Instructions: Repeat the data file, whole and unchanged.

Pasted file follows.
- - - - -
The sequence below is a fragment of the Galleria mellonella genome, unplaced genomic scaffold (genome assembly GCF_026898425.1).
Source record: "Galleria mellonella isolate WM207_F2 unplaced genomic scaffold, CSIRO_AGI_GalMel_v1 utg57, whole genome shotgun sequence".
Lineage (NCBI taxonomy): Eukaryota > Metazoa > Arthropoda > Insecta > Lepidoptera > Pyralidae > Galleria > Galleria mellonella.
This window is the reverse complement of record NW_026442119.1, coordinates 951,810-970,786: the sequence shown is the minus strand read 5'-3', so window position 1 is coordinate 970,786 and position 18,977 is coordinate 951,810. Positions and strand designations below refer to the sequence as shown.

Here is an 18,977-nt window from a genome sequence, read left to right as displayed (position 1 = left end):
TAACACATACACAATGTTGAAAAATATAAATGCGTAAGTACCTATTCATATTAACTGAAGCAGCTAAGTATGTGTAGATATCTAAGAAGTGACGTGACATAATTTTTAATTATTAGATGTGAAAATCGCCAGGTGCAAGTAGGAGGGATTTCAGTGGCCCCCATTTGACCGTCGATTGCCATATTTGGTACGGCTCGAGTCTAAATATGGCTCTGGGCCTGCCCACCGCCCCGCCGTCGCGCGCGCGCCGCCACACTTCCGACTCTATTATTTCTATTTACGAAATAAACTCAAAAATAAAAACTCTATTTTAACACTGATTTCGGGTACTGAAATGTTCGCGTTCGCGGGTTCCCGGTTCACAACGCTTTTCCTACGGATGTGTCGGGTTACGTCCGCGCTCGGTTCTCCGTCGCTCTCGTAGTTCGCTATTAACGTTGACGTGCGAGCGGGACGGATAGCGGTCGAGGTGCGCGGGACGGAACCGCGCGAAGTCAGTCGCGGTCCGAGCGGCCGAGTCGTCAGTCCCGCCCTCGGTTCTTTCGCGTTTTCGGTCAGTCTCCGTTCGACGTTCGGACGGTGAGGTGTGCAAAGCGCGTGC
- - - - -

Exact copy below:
The sequence below is a fragment of the Galleria mellonella genome, unplaced genomic scaffold (genome assembly GCF_026898425.1).
Source record: "Galleria mellonella isolate WM207_F2 unplaced genomic scaffold, CSIRO_AGI_GalMel_v1 utg57, whole genome shotgun sequence".
Lineage (NCBI taxonomy): Eukaryota > Metazoa > Arthropoda > Insecta > Lepidoptera > Pyralidae > Galleria > Galleria mellonella.
This window is the reverse complement of record NW_026442119.1, coordinates 951,810-970,786: the sequence shown is the minus strand read 5'-3', so window position 1 is coordinate 970,786 and position 18,977 is coordinate 951,810. Positions and strand designations below refer to the sequence as shown.

Here is an 18,977-nt window from a genome sequence, read left to right as displayed (position 1 = left end):
TAACACATACACAATGTTGAAAAATATAAATGCGTAAGTACCTATTCATATTAACTGAAGCAGCTAAGTATGTGTAGATATCTAAGAAGTGACGTGACATAATTTTTAATTATTAGATGTGAAAATCGCCAGGTGCAAGTAGGAGGGATTTCAGTGGCCCCCATTTGACCGTCGATTGCCATATTTGGTACGGCTCGAGTCTAAATATGGCTCTGGGCCTGCCCACCGCCCCGCCGTCGCGCGCGCGCCGCCACACTTCCGACTCTATTATTTCTATTTACGAAATAAACTCAAAAATAAAAACTCTATTTTAACACTGATTTCGGGTACTGAAATGTTCGCGTTCGCGGGTTCCCGGTTCACAACGCTTTTCCTACGGATGTGTCGGGTTACGTCCGCGCTCGGTTCTCCGTCGCTCTCGTAGTTCGCTATTAACGTTGACGTGCGAGCGGGACGGATAGCGGTCGAGGTGCGCGGGACGGAACCGCGCGAAGTCAGTCGCGGTCCGAGCGGCCGAGTCGTCAGTCCCGCCCTCGGTTCTTTCGCGTTTTCGGTCAGTCTCCGTTCGACGTTCGGACGGTGAGGTGTGCAAAGCGCGTGC